Telluride's Tale Of Eminent Domain, Home Rule, And Retroactivity, Richard B. Collins

Articles

Telluride, Colorado, won an eminent domain battle with San Diego billionaire Neal Blue, but only after paying his price and his attorney's fees. The town passed a condemnation ordinance by popular initiative to take 572 acres adjacent to the town. The landowner obtained a state statute intended to forbid the town's action. The trial judge held the statute invalid under Colorado's constitutional home rule amendment. Town officials negotiated a compromise with the landowner, but its voters rejected it. The valuation trial was moved to a neighboring county much more favorable to the landowner, and the jury gave ...


Constraining Public Employee Speech: Government's Control Of Its Workers' Speech To Protect Its Own Expression, Helen Norton Jan 2009

Constraining Public Employee Speech: Government's Control Of Its Workers' Speech To Protect Its Own Expression, Helen Norton

Articles

This Article identifies a key doctrinal shift in courts' treatment of public employees' First Amendment claims--a shift that imperils the public's interest in transparent government as well as the free speech rights of more than twenty million government workers. In the past, courts interpreted the First Amendment to permit governmental discipline of public employee speech on matters of public interest only when such speech undermined the government employer's interest in efficiently providing public services. In contrast, courts now increasingly focus on--and defer to--government's claim to control its workers' expression to protect its own speech.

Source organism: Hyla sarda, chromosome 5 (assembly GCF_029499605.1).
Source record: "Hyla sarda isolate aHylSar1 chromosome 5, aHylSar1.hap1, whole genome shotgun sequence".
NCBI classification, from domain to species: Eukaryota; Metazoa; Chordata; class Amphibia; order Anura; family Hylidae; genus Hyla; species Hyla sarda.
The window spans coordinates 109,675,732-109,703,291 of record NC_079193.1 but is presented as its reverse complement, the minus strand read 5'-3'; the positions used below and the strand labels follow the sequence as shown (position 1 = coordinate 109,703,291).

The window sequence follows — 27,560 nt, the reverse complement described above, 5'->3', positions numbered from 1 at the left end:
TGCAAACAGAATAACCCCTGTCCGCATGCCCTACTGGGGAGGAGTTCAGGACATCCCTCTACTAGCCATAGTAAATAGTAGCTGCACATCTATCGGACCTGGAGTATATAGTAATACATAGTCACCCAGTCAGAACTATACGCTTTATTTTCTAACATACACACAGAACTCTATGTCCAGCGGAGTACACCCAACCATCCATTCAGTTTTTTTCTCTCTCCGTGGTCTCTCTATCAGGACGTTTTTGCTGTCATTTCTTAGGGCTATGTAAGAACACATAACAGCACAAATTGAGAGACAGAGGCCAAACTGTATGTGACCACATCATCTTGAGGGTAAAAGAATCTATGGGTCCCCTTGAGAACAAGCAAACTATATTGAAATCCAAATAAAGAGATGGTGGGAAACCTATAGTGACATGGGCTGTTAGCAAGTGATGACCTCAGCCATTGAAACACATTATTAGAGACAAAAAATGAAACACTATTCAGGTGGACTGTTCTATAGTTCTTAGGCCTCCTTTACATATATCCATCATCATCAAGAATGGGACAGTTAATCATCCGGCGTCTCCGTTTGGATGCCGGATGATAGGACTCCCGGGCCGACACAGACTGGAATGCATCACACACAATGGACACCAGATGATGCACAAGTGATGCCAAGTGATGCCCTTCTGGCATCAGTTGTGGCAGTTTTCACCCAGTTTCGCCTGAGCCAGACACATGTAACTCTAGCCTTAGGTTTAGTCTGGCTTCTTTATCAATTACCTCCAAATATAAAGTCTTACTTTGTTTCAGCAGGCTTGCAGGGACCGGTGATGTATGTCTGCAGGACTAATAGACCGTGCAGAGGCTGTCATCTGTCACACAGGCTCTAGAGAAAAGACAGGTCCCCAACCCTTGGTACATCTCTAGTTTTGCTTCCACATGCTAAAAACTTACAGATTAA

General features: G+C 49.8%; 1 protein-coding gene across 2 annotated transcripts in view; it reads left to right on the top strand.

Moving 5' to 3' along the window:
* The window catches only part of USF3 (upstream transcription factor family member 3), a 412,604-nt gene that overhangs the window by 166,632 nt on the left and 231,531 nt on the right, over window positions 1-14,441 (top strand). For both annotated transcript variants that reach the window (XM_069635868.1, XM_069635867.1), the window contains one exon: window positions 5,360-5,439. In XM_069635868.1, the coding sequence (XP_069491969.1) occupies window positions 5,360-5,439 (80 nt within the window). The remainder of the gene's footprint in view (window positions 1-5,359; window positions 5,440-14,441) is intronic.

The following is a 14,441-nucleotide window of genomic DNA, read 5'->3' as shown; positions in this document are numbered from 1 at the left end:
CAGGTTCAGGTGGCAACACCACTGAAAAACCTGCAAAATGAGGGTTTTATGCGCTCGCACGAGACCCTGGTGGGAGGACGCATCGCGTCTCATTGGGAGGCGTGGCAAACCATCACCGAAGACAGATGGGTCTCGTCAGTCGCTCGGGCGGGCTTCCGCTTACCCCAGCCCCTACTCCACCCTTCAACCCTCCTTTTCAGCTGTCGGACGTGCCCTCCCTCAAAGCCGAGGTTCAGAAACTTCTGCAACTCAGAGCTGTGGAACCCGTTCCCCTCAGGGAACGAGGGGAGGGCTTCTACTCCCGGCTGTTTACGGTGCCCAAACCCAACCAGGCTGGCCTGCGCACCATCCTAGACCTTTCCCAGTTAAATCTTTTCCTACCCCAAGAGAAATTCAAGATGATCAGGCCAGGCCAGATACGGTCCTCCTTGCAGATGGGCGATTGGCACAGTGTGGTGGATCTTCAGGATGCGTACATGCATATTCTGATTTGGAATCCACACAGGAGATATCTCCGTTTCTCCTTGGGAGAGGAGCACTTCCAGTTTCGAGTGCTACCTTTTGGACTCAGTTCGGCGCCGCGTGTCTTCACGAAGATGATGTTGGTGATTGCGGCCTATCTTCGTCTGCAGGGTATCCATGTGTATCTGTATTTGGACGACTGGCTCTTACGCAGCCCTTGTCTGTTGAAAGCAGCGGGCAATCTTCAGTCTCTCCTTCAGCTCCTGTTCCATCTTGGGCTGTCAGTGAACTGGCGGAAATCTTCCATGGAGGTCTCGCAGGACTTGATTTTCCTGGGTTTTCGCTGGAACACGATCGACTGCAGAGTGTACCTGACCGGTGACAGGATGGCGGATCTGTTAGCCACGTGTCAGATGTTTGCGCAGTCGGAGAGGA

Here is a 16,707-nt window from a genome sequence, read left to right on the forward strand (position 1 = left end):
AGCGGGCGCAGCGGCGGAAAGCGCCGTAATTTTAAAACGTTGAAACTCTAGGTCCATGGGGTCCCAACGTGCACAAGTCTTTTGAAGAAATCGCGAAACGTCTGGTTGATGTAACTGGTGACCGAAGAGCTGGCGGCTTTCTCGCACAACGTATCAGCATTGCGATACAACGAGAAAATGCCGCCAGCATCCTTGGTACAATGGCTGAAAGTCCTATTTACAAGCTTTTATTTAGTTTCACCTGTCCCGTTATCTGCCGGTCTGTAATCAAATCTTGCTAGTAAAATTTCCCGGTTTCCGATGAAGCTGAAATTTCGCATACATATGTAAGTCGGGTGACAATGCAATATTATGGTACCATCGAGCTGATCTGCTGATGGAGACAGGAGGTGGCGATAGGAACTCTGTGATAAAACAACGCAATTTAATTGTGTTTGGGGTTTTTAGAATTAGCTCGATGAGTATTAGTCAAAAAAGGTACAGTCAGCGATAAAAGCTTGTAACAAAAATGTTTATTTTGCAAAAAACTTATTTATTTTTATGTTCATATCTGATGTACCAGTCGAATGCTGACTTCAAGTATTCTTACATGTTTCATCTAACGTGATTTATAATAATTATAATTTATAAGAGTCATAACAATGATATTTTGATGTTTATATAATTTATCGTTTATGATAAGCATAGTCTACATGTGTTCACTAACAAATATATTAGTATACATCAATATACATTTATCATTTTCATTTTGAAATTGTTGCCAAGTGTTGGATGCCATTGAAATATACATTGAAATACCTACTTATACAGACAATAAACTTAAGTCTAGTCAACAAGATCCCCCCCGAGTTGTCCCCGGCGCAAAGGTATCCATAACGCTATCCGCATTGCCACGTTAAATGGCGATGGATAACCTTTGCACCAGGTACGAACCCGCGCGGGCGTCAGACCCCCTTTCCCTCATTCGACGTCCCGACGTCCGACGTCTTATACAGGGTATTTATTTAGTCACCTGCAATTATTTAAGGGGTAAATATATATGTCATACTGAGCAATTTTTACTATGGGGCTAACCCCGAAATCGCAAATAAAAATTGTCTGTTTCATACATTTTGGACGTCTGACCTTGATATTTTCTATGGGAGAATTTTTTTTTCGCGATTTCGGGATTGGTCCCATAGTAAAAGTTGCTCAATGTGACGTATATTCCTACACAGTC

More specifically, courts ...


Litigation Discovery Cannot Be Optimal But Could Be Better: The Economics Of Improving Discovery Timing In A Digital Age, Scott A. Moss Jan 2009

Litigation Discovery Cannot Be Optimal But Could Be Better: The Economics Of Improving Discovery Timing In A Digital Age, Scott A. Moss

Articles

Cases are won and lost in discovery, yet discovery draws little academic attention. Most scholarship focuses on how much discovery to allow, not on how courts decide discovery disputes--which, unlike trials, occur in most cases. The growth of computer data--e-mails, lingering deleted files, and so forth--increased discovery cost, but the new e-discovery rules just reiterate existing cost-benefit proportionality limits that draw broad consensus among litigation scholars and economists. But proportionality rules are impossible to apply effectively; they fail to curb discovery excess yet disallow discovery that meritorious cases need. This Article notes proportionality's flaws but rejects the consensus blaming ...